January 12, 2014
“Wild Goose Christianity”
The Rev. Maren Sonstegard-Spray
13 Then Jesus came from Galilee to John at the Jordan, to be baptized by him. 14 John would have prevented him, saying, “I need to be baptized by you, and do you come to me?” 15 But Jesus answered him, “Let it be so now; for it is proper for us in this way to fulfill all righteousness.” Then he consented. 16 And when Jesus had been baptized, just as he came up from the water, suddenly the heavens were opened to him and he saw the Spirit of God descending like a dove and alighting on him. 17 And a voice from heaven said, “This is my Son, the Beloved, with whom I am well pleased.”
Down the street from my house there is a farm that has a flock of domesticated geese. Most of the year this flock of geese can be seen wondering around and hanging in the farm pond next to the road. Occasionally at that same pond a flock of wild geese will land, and the two groups will mingle and co-exist for a day or more.
But there is an important difference. The wild geese are wild – they move with the wind, they follow the seasons, they are here one day and gone the next, they are unpredictable.
The domesticated geese, on the other hand, spend a lot of time, very predictably, camped out in the road, not moving, when cars come, and it doesn’t work out so well for them.
In the passage today we have the account of Jesus’ baptism by John in the Jordan River. Jesus comes to John to be baptized and John tries to stop him. John’s understanding of baptism, we can tell from his preaching, is about the cleansing of sins. Something physical and something spiritual is happening at the very same moment.
In Presbyterian circles we don’t tend to fully immerse those seeking baptism unless we happen to be near a nice, big accessible body of water.
We make it more symbolic – less water, more imagery. I had a seminary professor who wanted to make sure we don’t “dry clean” the baby – so I still use a good bit of water – the wetter the better). One of the benefits of a solid immersion is that it seems to demonstrate the point with more gusto.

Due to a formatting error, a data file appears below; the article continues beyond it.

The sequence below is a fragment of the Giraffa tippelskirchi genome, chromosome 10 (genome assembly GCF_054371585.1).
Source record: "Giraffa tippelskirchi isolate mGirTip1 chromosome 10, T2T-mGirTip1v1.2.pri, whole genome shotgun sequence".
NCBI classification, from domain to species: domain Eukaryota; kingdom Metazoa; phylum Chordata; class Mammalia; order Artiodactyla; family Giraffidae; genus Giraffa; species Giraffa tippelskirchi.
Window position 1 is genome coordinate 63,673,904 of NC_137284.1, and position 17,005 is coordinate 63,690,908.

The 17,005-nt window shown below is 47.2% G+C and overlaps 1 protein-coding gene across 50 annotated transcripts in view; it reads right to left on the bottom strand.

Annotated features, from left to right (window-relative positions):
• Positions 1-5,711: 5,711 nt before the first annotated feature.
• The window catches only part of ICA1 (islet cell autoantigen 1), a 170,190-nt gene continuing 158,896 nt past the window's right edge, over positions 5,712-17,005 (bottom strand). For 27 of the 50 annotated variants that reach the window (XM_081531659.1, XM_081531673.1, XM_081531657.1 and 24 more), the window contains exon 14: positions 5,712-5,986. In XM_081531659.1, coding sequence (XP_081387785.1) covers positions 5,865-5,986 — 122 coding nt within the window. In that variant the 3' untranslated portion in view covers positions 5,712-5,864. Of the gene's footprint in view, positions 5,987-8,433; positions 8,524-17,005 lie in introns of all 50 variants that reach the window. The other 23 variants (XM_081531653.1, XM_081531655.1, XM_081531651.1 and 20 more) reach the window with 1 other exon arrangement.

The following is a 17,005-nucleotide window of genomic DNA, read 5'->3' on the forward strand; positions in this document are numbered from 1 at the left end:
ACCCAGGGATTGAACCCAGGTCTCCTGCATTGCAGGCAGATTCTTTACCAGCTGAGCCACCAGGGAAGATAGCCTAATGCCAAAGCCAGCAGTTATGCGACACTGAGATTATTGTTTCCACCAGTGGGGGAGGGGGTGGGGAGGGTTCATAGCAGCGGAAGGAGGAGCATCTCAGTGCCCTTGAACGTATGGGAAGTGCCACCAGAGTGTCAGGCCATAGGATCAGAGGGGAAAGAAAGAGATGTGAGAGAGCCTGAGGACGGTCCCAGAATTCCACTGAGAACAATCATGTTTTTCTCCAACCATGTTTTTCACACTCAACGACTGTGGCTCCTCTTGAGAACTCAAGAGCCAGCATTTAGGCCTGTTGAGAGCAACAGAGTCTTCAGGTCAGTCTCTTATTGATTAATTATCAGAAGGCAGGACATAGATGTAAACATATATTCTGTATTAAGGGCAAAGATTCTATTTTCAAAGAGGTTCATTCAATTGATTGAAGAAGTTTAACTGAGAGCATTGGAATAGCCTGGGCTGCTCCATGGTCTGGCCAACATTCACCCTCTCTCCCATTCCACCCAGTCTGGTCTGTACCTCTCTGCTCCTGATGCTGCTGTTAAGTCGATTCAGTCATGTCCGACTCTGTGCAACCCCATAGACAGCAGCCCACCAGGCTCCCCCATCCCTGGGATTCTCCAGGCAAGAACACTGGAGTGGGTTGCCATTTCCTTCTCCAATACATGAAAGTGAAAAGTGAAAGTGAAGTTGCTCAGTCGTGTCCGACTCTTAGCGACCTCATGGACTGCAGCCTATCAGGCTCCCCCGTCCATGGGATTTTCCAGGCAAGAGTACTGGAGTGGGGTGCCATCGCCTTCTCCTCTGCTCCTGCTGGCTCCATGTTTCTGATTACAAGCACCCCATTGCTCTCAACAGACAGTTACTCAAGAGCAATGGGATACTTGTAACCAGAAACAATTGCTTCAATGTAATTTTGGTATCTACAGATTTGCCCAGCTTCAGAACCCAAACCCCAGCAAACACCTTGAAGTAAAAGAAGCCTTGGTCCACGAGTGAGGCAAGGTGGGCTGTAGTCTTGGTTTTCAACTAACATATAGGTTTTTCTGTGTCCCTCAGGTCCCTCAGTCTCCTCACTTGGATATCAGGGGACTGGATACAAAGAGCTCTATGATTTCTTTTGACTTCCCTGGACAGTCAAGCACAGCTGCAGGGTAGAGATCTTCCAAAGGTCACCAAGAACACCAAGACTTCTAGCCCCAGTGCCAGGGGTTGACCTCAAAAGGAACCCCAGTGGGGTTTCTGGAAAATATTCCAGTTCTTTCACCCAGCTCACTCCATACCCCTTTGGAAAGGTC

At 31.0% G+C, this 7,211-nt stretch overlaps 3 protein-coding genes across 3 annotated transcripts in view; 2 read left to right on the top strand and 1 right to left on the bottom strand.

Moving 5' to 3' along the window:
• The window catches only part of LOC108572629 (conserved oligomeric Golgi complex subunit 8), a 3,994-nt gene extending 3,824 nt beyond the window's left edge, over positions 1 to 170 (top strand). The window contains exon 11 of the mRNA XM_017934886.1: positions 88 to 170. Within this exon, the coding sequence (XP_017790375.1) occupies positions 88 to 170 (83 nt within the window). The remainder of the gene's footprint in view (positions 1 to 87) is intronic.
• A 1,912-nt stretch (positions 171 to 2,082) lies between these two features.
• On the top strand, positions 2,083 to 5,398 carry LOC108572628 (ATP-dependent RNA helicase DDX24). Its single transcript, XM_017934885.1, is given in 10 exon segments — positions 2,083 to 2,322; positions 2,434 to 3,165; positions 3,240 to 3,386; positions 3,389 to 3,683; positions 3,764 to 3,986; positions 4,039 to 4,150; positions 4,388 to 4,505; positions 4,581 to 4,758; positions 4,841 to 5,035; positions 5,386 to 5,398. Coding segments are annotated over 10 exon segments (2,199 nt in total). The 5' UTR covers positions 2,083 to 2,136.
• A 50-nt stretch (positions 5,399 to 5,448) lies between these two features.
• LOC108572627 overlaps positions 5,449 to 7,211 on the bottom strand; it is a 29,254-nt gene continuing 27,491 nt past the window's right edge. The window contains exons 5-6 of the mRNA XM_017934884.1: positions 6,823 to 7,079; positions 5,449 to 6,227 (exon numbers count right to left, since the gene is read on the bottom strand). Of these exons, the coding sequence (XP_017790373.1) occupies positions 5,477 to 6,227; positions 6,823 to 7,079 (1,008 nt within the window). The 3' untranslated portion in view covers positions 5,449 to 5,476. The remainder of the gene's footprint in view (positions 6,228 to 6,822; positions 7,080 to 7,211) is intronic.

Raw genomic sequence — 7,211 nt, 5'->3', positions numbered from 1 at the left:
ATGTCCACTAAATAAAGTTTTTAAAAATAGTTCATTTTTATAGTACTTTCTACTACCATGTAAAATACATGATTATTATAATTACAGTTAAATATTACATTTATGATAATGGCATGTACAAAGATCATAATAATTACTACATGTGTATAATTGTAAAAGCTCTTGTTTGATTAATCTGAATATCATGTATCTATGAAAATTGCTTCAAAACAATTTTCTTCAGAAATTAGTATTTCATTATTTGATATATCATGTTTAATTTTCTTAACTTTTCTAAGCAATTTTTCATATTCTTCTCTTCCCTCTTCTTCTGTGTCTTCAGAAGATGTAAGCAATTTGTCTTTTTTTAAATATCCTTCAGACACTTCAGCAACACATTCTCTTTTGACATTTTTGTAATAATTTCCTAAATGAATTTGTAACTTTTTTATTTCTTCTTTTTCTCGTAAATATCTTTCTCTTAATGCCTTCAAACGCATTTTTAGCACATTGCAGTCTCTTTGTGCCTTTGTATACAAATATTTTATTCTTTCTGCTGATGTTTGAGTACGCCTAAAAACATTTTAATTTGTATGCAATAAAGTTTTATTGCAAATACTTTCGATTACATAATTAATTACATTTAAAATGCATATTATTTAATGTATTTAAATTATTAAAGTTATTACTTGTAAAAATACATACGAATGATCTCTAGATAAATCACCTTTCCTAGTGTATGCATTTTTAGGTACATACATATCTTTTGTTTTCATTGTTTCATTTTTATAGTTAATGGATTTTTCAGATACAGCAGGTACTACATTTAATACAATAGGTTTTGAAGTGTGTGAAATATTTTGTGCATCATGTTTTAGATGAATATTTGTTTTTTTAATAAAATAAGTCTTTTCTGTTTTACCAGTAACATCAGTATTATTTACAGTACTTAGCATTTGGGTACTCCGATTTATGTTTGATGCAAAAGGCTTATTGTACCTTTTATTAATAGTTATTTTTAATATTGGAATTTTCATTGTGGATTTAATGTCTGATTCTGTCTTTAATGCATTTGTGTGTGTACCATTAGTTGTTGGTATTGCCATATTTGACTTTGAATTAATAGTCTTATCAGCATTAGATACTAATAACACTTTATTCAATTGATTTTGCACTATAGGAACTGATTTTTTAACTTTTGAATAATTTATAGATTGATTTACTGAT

After Jesus death and resurrection, baptism took on the symbolism of dying and rising with Christ – plunging into the dark waters of death, without air or sound or light, being drawn out of death into the bright sunlight of life. But when John was doing it, and we still use this imagery as well, you went in dirty spiritually, and came out clean before God.
So Jesus comes up to John to be baptized and John somehow knows who it is – in John’s understanding, Jesus, who was God’s own, would not require baptism – it wouldn’t be needed. But Jesus insists – he says, “let it be so now” – this is meant to be part of the story.
And what happens next points to an important aspect of baptism that we so often forget after it is all said and done. The heavens open and Jesus sees the Holy Spirit descend like a dove and alight upon him, and he heard God’s voice affirming that this is my beloved son, with whom I am well-pleased.
A couple important things here:
The Holy Spirit is powerfully at work in this faith business.
In Celtic spirituality the Holy Spirit is depicted not as a gentle white dove, but a big, honking, demanding, wild goose who is unpredictable and exciting and terrifying.
For those of you who have been on a wild goose chase, chasing after the Holy Spirit, you know this to be true – it is exciting and terrifying – chasing after adopting or fostering children, making and serving a meal to strangers, talking to strangers even, giving away a little more money, changing careers because God is leading you somewhere else, opening your life up to new friendships.
We are not following after a domestic goose who tells us to enjoy our seat on the road. We are following after a wild goose who wakes us up and takes us to new territories.
We are all on a wild goose chase.
Second important thing from this passage, is that Jesus’ baptism, and ours as well, is identity-giving.
Before baptism, I was Maren, after, I am Maren, child of the covenant, marked as Christ’s own forever.
Jesus hears from God, “You are my beloved, in whom I am well-pleased” and the world was never the same. That is the identity of our baptism, “you are my beloved, in whom I am well-pleased.”
Close your eyes and hear these words for you, “you are my beloved, in whom I am well-pleased.”
If only we could just hold onto that, what would that mean for us and for our church and for our families and for our world?
If we truly believed that and lived it, would we chase so desperately after approval from others, or bow down with such devotion to our wallets or our friends or our TVs?
Would we try to find love in food or sex? Would we be less afraid and more willing to trust and hope and take a risk for the sake of the gospel? What makes the baptismal name, Beloved, powerful for us, is how and when we share it and what struggles it gets us through.
When you wash your face, remember your baptism. When you run through the rain, remember your baptism. When you confess your sins, remember your baptism.
You are invited, only if you choose, to come forward and wash your hands in the water, remember your baptism and your baptismal name, “Beloved”, and pray that God would give the courage to go on a wild goose chase.